From the end of March through early May, Castlebridge conducted a series of desk research activities into the complex world of Contact Tracing applications. These desk research reports were provided as input into Contact Tracing application development processes in Ireland and other jurisdictions and helped inform the commentary and input the Castlebridge team was making on this topic in various media.
In the interests of supporting future discussion on this topic, we have decided to make some of these commercial research reports available for open access at this time.
Each document represents the best efforts research at the date the document was prepared based on available sources. As this was an incredibly fast moving area in the month of April, there are a number of sources of information that are not included or referenced but which we feel provide extremely valuable additional context in this area. In particular, the work of Doug Leith and Stephen Farrell in Trinity College Dublin is important reading that adds an important rigour on the question of the adequacy of the data being processed for the stated need.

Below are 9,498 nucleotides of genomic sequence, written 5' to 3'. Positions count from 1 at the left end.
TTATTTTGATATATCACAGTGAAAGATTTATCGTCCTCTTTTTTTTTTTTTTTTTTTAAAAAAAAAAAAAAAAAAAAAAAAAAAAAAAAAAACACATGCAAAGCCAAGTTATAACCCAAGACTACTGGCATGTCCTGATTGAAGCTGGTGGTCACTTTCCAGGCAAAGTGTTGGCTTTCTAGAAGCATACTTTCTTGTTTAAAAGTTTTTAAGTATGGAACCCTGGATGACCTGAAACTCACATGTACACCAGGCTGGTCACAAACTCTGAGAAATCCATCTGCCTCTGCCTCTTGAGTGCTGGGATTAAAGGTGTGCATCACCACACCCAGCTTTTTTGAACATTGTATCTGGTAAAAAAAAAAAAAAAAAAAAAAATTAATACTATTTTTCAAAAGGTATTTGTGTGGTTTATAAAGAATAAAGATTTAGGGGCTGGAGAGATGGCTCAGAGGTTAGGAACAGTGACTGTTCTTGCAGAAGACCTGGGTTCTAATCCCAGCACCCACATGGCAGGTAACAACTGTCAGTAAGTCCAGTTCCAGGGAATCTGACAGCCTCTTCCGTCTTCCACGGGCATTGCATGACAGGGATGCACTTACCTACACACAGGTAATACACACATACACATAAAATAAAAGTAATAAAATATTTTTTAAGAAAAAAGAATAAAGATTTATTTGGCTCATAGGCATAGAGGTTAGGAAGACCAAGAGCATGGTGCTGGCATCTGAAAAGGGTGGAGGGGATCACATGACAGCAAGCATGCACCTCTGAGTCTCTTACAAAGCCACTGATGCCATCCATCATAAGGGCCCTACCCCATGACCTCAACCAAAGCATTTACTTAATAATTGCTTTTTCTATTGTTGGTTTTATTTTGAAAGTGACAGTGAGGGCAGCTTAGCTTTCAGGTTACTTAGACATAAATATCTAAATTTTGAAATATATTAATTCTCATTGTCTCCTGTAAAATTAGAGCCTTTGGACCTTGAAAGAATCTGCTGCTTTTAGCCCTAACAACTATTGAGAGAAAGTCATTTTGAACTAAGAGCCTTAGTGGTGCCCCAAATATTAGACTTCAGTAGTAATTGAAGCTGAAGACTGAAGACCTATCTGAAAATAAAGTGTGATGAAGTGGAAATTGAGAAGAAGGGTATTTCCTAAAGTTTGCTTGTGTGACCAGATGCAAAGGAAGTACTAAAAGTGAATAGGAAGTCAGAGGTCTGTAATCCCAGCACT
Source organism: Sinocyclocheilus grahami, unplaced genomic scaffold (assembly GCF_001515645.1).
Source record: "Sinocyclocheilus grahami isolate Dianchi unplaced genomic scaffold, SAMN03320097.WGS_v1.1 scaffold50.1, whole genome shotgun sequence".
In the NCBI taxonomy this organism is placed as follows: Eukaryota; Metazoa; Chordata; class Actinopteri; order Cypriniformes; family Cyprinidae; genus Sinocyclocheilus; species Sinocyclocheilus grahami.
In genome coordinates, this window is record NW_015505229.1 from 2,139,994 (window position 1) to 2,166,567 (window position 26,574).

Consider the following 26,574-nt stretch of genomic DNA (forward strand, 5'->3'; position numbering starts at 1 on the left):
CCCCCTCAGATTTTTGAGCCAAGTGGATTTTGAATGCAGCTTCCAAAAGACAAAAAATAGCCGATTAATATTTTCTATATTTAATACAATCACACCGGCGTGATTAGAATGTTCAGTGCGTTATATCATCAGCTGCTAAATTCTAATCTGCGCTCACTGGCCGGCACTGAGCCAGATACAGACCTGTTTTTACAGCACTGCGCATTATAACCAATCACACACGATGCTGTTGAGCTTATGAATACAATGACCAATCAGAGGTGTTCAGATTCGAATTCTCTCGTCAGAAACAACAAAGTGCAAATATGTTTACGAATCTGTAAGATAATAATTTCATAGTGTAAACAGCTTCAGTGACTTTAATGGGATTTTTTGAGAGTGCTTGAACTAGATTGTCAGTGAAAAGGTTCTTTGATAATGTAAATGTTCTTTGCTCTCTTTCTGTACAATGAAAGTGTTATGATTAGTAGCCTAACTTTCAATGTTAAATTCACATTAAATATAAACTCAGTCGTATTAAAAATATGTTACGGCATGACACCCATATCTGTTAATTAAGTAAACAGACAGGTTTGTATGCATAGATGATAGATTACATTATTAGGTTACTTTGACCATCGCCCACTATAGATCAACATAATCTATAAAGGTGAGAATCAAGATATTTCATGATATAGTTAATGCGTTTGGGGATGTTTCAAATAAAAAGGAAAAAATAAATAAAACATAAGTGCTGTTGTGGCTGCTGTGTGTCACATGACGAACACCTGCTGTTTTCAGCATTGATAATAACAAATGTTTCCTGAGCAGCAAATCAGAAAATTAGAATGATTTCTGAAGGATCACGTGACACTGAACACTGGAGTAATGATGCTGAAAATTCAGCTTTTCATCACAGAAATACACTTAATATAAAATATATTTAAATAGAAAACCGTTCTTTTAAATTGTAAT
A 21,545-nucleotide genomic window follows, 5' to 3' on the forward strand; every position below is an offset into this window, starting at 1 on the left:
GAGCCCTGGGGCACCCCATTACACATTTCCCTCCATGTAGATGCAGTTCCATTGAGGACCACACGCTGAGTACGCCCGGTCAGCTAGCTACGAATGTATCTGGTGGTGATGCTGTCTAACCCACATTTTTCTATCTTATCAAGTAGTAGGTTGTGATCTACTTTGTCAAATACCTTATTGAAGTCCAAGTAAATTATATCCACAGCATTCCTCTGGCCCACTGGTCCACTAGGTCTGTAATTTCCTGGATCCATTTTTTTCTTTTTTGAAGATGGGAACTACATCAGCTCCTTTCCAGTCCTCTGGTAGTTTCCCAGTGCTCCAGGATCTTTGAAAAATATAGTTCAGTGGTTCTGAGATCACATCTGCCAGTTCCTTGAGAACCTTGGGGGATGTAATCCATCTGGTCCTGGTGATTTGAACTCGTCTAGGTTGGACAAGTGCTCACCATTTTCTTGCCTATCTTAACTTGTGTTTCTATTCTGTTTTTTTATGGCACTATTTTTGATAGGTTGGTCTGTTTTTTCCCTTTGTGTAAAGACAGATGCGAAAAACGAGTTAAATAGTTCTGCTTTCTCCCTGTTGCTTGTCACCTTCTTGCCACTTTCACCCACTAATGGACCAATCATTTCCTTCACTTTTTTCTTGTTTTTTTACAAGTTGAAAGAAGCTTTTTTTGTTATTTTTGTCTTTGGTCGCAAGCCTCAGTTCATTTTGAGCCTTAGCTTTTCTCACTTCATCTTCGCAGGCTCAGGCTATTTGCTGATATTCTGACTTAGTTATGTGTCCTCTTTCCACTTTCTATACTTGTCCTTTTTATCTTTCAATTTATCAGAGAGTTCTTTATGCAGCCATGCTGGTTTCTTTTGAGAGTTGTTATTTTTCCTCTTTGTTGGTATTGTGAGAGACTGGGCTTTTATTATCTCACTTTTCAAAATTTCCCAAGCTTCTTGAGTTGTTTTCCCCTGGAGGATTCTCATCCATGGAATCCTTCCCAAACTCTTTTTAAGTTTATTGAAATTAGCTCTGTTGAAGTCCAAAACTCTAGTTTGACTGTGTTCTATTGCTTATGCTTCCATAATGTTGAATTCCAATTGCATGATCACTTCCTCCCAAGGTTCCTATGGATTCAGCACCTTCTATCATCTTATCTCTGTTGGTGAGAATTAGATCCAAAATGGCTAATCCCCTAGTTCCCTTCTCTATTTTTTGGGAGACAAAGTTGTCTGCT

The diagram opposite summarises some of the areas of concern and highlights that the data protection and data quality issues in these type of applications arise at a number of levels ranging from the laws of physics governing the radio signal environment in which the Bluetooth LTE sub-systems on a device are attempting to record Signal Strength and other factors, which must then be interpreted and analysed within the device Operating System or an API layer that can interact with the operating system to access the data recorded from the BTLE layer.
And all of that is before we get to the question of how the Public Health Application sitting on top of all of that on the device presents information about what is being done with data, drives communication events in response to Exposure Notification Triggers etc. At each layer in this model, there are potential issues in terms of basis for processing, adequacy, accuracy, and fitness for purpose. And a DPIA needs to address these issues robustly to ensure that appropriate expectations are set and managed and that the appropriate public health objectives are correctly supported.
It is our hope that this framework, and the background research that contributed to us developing it as a way of putting some context on the various issues that need to be considered in any robust assessment of this type of technology implementation.
Castlebridge Reports – March/April 2020
|Initial research report||30th March 2020|
|Version 2.5||End April 2020|
|Executive Summary to Version 2.5||End April 2020|